Who am I? It's the classic question asked by pretty much every character in every work of fiction, ever. But there's another layer at play in a movie like The Artist, which is all about acting—in other words, pretending to be someone you're not.
Shakespeare said it with "all the world's a stage," drawing attention to the little one-act plays we stage throughout our days, whether we're feigning interest in a story Grandma's telling about Mildred's sister's uncle's cousin, or pretending not to be nervous on a first date.
In short, the characters in The Artist are always searching for themselves in the world around them and in the characters they play (both on and off-screen).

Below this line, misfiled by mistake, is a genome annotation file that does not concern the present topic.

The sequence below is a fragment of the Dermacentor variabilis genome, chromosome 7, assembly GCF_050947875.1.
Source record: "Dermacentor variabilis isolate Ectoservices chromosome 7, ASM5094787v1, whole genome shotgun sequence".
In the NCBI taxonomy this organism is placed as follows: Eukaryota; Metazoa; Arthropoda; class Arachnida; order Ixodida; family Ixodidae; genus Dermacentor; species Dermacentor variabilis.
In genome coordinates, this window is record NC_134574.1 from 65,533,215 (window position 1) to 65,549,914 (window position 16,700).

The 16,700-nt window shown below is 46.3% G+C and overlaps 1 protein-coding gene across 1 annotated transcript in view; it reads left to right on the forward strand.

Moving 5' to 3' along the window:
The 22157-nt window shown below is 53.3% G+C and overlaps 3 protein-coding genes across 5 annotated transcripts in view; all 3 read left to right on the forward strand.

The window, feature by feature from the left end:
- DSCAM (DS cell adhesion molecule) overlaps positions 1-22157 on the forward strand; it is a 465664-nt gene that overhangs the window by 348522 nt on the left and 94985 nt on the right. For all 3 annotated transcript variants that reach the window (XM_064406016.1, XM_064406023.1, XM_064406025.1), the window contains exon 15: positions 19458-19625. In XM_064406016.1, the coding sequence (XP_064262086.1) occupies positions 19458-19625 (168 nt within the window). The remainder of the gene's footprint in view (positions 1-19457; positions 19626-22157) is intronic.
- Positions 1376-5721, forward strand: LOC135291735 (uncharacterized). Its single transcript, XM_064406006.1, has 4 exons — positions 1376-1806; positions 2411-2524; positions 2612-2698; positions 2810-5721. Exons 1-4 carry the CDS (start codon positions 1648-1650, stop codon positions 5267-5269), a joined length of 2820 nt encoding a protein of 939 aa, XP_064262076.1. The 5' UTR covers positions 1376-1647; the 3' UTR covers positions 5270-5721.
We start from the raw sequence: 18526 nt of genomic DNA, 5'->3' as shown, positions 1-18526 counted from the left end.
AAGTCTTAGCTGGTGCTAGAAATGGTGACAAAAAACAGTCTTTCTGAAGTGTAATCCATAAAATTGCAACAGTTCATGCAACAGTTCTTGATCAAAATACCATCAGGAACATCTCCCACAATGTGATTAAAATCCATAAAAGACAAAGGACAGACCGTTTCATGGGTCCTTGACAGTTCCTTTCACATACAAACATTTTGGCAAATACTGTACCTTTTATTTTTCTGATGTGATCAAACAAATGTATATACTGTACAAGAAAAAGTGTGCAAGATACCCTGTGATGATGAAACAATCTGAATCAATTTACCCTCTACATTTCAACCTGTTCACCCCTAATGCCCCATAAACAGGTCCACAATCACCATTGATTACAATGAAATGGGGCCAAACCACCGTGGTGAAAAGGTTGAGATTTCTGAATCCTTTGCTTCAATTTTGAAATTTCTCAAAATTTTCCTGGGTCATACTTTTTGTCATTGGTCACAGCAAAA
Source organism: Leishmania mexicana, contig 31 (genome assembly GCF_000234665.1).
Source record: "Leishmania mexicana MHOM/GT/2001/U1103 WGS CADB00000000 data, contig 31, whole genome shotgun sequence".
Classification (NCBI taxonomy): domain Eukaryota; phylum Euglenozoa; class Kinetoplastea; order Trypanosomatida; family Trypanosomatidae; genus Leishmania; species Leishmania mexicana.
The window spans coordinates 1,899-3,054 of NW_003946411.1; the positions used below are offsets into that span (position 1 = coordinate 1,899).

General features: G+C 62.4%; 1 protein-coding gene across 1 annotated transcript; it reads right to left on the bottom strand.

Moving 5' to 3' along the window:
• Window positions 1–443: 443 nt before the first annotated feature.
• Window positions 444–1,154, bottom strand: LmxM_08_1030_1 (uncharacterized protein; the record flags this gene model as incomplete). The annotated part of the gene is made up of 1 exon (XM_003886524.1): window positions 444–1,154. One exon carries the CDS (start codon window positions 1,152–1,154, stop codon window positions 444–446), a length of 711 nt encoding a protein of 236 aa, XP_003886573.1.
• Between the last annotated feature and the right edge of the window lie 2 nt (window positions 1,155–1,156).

Questions About Identity
- How is Jack the Dog like an extension of George's identity?
- In what ways do George and Peppy perform their identities off-screen?
- How does the mirror or screen help illustrate questions of identity in The Artist?
Chew on This
In The Artist, George and Peppy's real-life identities begin to blur with their onscreen personas (or rather, you can read the story of their characters through the roles they play).
Peppy and George both learn to see themselves more clearly by looking at each other.